Gold and mercury
Nevada is still the top gold producing state, turning out 85 percent of the U.S. total, according to the Nevada Division of Minerals. The state’s mines produced 6.852 million ounces of gold in 2005, though that was down a hair from the previous year.
As if in confirmation, Christopher James Gold Corporation this week announced it will reopen two old mining districts in south-central Nevada. The Canadian corporation has acquired options on a couple hundred historic gold claims.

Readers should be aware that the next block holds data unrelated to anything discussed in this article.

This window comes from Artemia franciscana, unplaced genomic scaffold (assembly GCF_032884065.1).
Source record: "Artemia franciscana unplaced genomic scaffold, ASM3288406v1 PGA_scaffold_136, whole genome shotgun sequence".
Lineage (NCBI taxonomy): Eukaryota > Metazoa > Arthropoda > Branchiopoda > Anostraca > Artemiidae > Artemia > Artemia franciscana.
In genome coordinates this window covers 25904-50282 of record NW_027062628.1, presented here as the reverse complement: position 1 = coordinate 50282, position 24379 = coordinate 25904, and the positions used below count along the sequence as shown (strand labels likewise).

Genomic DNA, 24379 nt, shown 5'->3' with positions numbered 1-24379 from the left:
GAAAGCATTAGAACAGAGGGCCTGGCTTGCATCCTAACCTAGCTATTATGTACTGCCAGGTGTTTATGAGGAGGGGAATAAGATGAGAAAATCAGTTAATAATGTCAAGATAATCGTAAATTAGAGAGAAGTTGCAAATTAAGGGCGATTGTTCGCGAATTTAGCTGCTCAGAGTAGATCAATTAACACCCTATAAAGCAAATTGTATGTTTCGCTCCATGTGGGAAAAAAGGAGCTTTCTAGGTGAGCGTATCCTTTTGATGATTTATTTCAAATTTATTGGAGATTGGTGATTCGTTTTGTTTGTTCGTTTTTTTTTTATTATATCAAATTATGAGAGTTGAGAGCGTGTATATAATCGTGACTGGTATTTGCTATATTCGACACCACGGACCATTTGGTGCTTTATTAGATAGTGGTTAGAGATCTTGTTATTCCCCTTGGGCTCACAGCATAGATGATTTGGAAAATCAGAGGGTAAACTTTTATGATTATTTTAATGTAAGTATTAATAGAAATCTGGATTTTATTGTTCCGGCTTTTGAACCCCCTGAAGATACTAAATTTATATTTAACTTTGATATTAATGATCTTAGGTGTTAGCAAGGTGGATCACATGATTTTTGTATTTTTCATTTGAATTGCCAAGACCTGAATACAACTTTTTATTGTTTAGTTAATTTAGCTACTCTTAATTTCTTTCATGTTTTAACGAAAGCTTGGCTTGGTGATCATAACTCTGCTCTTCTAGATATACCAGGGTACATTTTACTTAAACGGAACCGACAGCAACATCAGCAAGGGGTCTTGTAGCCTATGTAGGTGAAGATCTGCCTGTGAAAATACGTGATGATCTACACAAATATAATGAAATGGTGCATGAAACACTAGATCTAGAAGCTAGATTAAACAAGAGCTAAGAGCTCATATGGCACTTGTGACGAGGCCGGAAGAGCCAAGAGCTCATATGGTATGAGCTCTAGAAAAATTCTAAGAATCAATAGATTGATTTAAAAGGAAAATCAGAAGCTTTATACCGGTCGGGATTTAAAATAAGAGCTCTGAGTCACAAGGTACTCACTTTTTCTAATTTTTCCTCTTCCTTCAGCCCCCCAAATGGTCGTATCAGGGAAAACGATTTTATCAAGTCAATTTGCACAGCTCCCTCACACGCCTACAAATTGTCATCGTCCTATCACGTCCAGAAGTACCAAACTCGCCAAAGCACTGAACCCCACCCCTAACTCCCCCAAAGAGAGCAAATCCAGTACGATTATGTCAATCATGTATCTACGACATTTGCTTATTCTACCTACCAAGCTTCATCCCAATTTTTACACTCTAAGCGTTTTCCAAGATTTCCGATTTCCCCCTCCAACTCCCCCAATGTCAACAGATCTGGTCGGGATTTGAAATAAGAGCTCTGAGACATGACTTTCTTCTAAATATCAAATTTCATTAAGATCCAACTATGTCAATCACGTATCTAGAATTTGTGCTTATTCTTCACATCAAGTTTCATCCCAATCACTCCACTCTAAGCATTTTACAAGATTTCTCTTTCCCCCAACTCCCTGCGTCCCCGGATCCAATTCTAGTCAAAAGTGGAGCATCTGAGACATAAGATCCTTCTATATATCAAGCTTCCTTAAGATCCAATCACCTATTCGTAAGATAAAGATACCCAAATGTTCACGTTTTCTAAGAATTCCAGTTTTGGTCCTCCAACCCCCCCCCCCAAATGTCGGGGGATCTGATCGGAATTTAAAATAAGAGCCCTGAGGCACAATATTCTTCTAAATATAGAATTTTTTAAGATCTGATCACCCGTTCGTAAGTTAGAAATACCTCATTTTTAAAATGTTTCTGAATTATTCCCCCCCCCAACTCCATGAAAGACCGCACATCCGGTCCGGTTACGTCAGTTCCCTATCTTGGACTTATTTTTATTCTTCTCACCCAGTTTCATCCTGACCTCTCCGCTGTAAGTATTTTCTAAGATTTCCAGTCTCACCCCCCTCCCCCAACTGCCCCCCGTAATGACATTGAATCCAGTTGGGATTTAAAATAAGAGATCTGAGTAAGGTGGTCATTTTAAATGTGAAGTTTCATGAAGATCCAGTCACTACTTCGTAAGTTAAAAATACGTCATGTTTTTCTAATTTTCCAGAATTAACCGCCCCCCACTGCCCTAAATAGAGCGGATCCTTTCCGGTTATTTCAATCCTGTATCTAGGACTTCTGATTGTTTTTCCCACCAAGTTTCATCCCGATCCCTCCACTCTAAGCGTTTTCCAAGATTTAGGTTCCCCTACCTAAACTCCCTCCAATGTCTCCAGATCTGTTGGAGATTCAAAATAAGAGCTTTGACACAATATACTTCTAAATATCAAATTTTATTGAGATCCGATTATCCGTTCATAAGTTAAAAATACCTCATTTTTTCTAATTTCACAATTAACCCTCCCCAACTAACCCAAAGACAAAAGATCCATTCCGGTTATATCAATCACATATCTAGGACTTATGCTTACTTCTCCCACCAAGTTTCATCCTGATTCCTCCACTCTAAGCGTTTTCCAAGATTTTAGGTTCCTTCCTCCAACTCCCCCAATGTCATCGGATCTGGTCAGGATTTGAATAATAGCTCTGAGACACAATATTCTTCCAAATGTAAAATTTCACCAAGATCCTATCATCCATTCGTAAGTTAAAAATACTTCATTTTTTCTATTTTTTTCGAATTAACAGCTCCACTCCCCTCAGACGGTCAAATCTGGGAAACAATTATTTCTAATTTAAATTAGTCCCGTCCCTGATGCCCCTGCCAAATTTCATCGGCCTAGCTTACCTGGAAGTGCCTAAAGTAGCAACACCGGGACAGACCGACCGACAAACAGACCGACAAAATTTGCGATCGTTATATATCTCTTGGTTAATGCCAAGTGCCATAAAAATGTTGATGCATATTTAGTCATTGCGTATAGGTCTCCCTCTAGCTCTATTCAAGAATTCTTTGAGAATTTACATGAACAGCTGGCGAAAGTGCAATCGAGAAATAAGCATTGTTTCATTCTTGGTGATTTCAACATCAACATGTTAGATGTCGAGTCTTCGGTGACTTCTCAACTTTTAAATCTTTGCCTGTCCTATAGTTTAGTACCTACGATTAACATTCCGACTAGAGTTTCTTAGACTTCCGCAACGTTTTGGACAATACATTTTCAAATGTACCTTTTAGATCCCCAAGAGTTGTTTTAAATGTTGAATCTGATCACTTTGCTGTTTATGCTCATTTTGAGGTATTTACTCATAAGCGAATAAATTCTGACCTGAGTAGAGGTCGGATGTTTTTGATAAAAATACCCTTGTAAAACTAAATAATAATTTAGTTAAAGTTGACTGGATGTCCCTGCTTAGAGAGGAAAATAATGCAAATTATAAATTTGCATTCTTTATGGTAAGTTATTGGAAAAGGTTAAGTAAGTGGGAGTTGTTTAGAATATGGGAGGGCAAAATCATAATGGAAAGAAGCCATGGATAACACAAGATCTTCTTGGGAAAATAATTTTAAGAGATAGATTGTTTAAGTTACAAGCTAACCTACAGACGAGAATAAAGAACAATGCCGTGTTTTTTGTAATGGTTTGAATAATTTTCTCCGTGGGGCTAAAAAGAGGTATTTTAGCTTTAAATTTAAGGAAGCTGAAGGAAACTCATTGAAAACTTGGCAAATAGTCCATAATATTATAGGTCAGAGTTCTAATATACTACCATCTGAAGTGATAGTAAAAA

In the first case, James Gold has optioned 159 claims over five square miles in the area of the Olympic and Loo mines, which was a boom area in 1919-1920.
The Canadian corporation also has optioned 48 claims immediately east of the Olympic Mine area, which it is calling the Cedar Mountain Project. It is the site of the Warrior Mine, which was active in 1930.
A statement from the company said of the Warrior site, “The alteration and geochemical signature at HD indicate a high-level epithermal gold environment with anomalous mercury, arsenic and gold. … Rock chip samples demonstrate anomalous gold and strongly anomalous mercury that may be leakage along structure from an underlying mineralized body.”
On Tuesday, gold prices surged above $700 an ounce—a point not reached since 1980.